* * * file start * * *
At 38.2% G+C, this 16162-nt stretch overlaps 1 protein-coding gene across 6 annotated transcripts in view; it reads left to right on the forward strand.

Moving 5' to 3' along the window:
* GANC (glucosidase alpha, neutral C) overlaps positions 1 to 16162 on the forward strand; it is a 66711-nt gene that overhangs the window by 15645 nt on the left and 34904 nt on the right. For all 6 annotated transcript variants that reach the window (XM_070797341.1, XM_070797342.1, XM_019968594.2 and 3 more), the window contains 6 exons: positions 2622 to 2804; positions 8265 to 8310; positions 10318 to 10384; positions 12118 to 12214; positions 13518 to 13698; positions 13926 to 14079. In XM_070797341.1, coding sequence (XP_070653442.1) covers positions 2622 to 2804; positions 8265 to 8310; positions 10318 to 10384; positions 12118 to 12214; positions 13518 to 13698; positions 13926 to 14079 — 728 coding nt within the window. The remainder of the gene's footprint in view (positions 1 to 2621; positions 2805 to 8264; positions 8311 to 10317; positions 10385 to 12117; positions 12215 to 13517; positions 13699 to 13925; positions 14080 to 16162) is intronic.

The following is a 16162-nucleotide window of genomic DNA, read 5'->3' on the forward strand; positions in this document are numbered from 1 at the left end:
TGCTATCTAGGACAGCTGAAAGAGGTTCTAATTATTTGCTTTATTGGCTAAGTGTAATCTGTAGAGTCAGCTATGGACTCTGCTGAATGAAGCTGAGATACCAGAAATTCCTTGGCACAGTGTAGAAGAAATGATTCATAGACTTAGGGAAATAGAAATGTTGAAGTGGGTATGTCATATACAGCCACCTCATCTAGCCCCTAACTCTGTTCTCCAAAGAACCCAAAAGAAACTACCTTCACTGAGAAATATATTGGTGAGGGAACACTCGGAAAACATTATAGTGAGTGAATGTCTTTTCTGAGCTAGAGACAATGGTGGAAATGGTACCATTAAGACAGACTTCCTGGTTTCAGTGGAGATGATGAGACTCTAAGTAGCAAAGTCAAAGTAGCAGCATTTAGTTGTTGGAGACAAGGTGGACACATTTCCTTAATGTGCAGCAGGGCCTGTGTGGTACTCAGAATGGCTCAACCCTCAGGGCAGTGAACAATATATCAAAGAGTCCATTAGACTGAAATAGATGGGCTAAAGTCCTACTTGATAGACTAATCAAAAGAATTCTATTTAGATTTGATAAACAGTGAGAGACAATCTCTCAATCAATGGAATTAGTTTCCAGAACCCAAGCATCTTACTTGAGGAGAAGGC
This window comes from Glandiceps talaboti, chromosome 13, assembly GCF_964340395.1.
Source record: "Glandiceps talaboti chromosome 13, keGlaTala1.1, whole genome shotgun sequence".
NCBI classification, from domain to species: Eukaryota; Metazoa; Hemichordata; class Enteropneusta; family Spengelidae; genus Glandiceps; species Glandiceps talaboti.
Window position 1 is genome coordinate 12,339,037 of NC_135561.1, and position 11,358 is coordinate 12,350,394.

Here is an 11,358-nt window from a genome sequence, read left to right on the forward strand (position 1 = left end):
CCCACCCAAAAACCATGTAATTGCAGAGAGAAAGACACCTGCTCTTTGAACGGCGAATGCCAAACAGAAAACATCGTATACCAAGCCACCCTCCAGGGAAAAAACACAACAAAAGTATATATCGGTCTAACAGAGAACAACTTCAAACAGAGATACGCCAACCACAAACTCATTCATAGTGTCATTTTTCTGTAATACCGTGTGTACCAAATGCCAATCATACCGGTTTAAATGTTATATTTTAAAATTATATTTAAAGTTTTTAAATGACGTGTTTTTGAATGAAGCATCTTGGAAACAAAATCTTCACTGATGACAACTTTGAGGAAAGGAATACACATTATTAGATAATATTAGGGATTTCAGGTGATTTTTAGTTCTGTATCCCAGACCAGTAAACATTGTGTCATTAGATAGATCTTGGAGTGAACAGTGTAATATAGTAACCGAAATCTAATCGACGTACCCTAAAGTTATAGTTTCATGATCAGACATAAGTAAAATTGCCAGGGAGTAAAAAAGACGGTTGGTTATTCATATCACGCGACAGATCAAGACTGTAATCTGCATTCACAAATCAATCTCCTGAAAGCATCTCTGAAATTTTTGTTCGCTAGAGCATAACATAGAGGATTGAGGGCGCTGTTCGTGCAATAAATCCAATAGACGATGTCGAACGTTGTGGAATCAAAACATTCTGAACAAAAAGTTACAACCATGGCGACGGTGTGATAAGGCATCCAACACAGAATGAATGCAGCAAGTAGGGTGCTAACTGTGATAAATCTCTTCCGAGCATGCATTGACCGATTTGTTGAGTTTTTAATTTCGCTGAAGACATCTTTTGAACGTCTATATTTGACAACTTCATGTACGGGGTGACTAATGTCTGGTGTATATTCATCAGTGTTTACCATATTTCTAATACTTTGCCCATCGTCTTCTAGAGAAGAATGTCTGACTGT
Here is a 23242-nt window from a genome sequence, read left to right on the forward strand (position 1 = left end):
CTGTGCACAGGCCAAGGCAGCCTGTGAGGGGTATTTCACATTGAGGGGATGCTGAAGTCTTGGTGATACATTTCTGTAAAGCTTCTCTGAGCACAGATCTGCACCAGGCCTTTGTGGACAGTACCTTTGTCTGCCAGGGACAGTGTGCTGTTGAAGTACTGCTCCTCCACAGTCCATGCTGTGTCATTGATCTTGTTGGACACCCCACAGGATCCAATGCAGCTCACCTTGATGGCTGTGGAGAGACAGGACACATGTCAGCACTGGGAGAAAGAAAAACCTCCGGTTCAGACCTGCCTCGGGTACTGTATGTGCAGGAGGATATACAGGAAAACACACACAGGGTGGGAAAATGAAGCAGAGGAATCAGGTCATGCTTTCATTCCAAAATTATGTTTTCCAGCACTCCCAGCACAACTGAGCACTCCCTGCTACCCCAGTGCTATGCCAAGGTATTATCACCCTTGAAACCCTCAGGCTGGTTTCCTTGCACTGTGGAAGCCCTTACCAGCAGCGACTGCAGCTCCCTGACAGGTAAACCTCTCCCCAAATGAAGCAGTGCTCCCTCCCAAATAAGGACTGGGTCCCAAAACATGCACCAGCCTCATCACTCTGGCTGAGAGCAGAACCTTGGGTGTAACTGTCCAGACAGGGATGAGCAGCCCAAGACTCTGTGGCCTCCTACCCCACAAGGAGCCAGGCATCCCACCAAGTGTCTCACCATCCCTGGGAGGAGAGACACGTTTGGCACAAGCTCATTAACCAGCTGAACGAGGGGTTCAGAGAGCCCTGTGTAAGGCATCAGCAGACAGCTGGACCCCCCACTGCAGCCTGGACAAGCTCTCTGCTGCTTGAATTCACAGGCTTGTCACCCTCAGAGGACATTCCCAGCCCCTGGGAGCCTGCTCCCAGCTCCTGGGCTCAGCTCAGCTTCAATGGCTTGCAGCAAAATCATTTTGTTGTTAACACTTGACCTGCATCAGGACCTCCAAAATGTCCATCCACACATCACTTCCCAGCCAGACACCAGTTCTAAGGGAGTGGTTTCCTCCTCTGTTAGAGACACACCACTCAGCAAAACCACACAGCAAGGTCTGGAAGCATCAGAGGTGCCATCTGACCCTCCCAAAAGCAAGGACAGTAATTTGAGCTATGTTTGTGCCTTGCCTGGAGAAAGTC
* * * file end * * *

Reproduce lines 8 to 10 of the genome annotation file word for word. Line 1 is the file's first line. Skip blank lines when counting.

NCBI classification, from domain to species: Eukaryota; Metazoa; Hemichordata; class Enteropneusta; family Spengelidae; genus Glandiceps; species Glandiceps talaboti.
Window position 1 is genome coordinate 12,339,037 of NC_135561.1, and position 11,358 is coordinate 12,350,394.

Here is an 11,358-nt window from a genome sequence, read left to right on the forward strand (position 1 = left end):